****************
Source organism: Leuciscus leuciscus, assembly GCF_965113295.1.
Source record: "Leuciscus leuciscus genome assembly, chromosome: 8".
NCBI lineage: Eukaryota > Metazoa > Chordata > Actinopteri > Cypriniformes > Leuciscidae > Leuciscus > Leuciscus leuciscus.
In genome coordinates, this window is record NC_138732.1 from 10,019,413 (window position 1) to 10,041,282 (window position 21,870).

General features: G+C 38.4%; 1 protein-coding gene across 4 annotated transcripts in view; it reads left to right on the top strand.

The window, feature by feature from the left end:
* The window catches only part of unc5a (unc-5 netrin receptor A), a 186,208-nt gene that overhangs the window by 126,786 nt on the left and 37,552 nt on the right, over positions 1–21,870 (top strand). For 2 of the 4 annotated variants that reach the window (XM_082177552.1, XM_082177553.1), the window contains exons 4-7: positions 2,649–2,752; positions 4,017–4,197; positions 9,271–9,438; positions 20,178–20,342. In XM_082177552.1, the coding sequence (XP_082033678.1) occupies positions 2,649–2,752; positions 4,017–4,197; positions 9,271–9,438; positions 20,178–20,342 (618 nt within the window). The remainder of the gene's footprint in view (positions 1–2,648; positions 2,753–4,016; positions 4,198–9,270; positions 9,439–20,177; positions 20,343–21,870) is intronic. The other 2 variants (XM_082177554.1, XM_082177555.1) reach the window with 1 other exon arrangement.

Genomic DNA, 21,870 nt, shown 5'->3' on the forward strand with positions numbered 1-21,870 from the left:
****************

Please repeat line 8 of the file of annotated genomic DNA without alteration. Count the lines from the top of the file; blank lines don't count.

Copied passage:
Genomic DNA, 21,870 nt, shown 5'->3' on the forward strand with positions numbered 1-21,870 from the left: